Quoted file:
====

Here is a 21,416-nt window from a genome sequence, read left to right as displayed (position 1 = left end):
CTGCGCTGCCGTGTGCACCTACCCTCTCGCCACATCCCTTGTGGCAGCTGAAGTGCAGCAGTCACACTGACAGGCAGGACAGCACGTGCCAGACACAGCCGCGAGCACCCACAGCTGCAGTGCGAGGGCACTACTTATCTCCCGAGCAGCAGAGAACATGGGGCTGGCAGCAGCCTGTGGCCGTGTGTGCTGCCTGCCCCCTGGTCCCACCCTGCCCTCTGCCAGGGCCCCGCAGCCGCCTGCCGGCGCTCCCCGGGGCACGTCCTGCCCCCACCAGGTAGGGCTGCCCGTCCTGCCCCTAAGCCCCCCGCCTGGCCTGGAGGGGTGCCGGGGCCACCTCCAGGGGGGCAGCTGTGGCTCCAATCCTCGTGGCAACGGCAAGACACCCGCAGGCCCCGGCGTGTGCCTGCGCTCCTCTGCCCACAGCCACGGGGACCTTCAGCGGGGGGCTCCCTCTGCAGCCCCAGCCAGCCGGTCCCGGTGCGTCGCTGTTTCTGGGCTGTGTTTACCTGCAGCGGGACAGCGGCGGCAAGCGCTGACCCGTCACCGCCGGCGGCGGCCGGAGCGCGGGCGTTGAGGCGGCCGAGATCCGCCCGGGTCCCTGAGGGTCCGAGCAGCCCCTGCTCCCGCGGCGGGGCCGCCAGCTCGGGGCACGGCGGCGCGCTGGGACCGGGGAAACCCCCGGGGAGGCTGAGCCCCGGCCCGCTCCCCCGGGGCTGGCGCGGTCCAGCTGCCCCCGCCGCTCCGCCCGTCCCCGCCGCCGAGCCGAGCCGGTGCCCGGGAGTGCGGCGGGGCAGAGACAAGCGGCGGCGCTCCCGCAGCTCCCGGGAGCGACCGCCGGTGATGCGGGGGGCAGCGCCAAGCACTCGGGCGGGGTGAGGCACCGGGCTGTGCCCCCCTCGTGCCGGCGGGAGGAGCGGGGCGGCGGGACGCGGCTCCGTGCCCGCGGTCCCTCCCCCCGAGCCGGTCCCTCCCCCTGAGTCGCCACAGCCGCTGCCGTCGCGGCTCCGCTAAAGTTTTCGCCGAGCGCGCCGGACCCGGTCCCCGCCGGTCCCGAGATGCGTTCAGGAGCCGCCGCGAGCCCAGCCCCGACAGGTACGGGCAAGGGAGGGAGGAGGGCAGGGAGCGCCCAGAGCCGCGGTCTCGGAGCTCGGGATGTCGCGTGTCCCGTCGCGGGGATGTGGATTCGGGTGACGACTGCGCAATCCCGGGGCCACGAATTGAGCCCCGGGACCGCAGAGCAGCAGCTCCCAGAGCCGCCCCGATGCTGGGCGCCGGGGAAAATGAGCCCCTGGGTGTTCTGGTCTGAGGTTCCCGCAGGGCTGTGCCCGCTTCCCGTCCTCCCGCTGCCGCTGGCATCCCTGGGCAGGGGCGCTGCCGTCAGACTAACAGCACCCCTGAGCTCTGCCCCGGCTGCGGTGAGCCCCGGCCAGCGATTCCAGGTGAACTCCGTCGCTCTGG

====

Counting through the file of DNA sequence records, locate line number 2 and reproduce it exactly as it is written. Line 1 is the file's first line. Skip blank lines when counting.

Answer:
CTGCGCTGCCGTGTGCACCTACCCTCTCGCCACATCCCTTGTGGCAGCTGAAGTGCAGCAGTCACACTGACAGGCAGGACAGCACGTGCCAGACACAGCCGCGAGCACCCACAGCTGCAGTGCGAGGGCACTACTTATCTCCCGAGCAGCAGAGAACATGGGGCTGGCAGCAGCCTGTGGCCGTGTGTGCTGCCTGCCCCCTGGTCCCACCCTGCCCTCTGCCAGGGCCCCGCAGCCGCCTGCCGGCGCTCCCCGGGGCACGTCCTGCCCCCACCAGGTAGGGCTGCCCGTCCTGCCCCTAAGCCCCCCGCCTGGCCTGGAGGGGTGCCGGGGCCACCTCCAGGGGGGCAGCTGTGGCTCCAATCCTCGTGGCAACGGCAAGACACCCGCAGGCCCCGGCGTGTGCCTGCGCTCCTCTGCCCACAGCCACGGGGACCTTCAGCGGGGGGCTCCCTCTGCAGCCCCAGCCAGCCGGTCCCGGTGCGTCGCTGTTTCTGGGCTGTGTTTACCTGCAGCGGGACAGCGGCGGCAAGCGCTGACCCGTCACCGCCGGCGGCGGCCGGAGCGCGGGCGTTGAGGCGGCCGAGATCCGCCCGGGTCCCTGAGGGTCCGAGCAGCCCCTGCTCCCGCGGCGGGGCCGCCAGCTCGGGGCACGGCGGCGCGCTGGGACCGGGGAAACCCCCGGGGAGGCTGAGCCCCGGCCCGCTCCCCCGGGGCTGGCGCGGTCCAGCTGCCCCCGCCGCTCCGCCCGTCCCCGCCGCCGAGCCGAGCCGGTGCCCGGGAGTGCGGCGGGGCAGAGACAAGCGGCGGCGCTCCCGCAGCTCCCGGGAGCGACCGCCGGTGATGCGGGGGGCAGCGCCAAGCACTCGGGCGGGGTGAGGCACCGGGCTGTGCCCCCCTCGTGCCGGCGGGAGGAGCGGGGCGGCGGGACGCGGCTCCGTGCCCGCGGTCCCTCCCCCCGAGCCGGTCCCTCCCCCTGAGTCGCCACAGCCGCTGCCGTCGCGGCTCCGCTAAAGTTTTCGCCGAGCGCGCCGGACCCGGTCCCCGCCGGTCCCGAGATGCGTTCAGGAGCCGCCGCGAGCCCAGCCCCGACAGGTACGGGCAAGGGAGGGAGGAGGGCAGGGAGCGCCCAGAGCCGCGGTCTCGGAGCTCGGGATGTCGCGTGTCCCGTCGCGGGGATGTGGATTCGGGTGACGACTGCGCAATCCCGGGGCCACGAATTGAGCCCCGGGACCGCAGAGCAGCAGCTCCCAGAGCCGCCCCGATGCTGGGCGCCGGGGAAAATGAGCCCCTGGGTGTTCTGGTCTGAGGTTCCCGCAGGGCTGTGCCCGCTTCCCGTCCTCCCGCTGCCGCTGGCATCCCTGGGCAGGGGCGCTGCCGTCAGACTAACAGCACCCCTGAGCTCTGCCCCGGCTGCGGTGAGCCCCGGCCAGCGATTCCAGGTGAACTCCGTCGCTCTGG